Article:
The Assassin Game by Kirsty McKay
Genre: Young Adult, Mystery, Thriller
Format: Kindle E-Book
Release Date: August 2nd, 2016 (first published July 2nd, 2015 as Killer Game in the UK)
Publisher: Sourcebooks Fire
I received a free digital copy of this book in exchange for an honest review. In no way has this impacted my opinion of this book or the review provided below.
At Cate’s isolated boarding school, Killer is more than a game- it’s an elite secret society. Members must avoid being “Killed” during a series of thrilling pranks, and only the Game Master knows who the “Killer” is. When Cate’s finally invited to join the Assassins’ Guild, she know it’s her ticket to finally feeling like she belongs.
But when the game becomes all too real, the school threatens to shut it down. Cate will do anything to keep playing and save the Guild. But can she find the real assassin before she’s the next target?
I’ll start off by saying that the last handful of chapters in this book had me reading so fast, I don’t think I even took a breath. Though the story (and therefore the mystery and thrills) started off a bit juvenile and slow, it definitely picked up. By the end, I was gasping out loud, second guessing everyone, and even yelled at my Kindle a few times. I won’t say anything too specific to avoid spoilers, but it got pretty intense there for a while.
What makes me sad about this book, though, is that it could have offered so much more! I want to give this book more stars, I want to like it better, but there were just some obvious flaws for me that even the exciting ending can’t fix.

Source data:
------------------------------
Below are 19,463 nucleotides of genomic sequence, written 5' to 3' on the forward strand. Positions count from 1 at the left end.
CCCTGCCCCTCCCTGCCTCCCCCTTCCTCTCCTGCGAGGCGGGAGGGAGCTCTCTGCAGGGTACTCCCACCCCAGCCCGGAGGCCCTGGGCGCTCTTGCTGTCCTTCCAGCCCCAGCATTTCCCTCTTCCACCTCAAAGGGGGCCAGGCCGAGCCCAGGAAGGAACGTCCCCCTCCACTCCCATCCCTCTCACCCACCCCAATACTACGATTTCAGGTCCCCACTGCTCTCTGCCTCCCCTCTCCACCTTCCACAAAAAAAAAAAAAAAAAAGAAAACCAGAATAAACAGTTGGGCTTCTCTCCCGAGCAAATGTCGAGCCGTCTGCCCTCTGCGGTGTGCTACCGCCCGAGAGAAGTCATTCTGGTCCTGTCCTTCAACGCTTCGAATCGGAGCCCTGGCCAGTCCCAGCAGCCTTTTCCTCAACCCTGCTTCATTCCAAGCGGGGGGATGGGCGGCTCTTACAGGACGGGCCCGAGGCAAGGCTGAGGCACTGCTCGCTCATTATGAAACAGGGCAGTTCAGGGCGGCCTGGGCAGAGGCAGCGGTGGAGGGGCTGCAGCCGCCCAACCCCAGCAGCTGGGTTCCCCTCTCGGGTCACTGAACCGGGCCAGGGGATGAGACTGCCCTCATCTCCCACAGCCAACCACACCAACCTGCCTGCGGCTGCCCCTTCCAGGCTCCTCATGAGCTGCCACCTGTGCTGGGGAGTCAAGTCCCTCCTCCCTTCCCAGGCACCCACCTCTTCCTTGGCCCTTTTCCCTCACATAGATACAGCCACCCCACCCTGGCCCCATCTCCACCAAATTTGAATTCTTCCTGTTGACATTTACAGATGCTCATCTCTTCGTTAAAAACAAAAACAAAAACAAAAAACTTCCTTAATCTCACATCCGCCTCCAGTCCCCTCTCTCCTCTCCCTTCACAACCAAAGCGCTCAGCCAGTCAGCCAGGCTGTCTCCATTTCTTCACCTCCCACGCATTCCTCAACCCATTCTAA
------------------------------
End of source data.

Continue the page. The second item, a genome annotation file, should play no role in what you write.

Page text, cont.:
Character Building: This was so lacking. I can understand not wanting to give too much away about the involved characters to keep the identity of the bad guy a mystery, but it lead to a lack of interest for all of the characters on my part. We got the most back story about Vaughn, and he was the character I connected the most with. All of the rest of them, meh. The characters all also seemed to lack some serious common sense, which is pretty typical in books because it helps to keep the stories going, but it got pretty annoying to deal with. Some of it got a little bit too unbelievable as well.
Setting the Stage: With the exception of knowing that there is a boarding school on an island named Skola somewhere close to Wales, I literally have no other ideas about where this story took place. Any time that descriptions were given about the school itself or the surrounding island, I just got more and more confused. I finally gave up and just started imaging that this place looked a lot like Hogwarts, but on an island. I don’t even think that’s close to what the author intended, but the descriptions for where this was taking place were very lacking and very confusing.
Descriptive Writing: There were a lot of times where I read something and immediately though, wait, what? I’m not sure what the issue was, or why I wasn’t getting it, but descriptions of events occurring were confusing, to the point that I just sort of made up my own version to get past it. Maybe some of this was intentional, again playing up that mystery and things were supposed to seem a little off because it was a game, but it just didn’t do it for me. You don’t want your reader to be confused, and I was definitely confused sometimes.
Unfortunately, I’m not sure that I would recommend this for a read. Although I really enjoyed the ending of this book when the mystery and action and thrills picked up, the overall lack of adequate descriptions to build a setting, story, and characters in my mind is enough of a negative.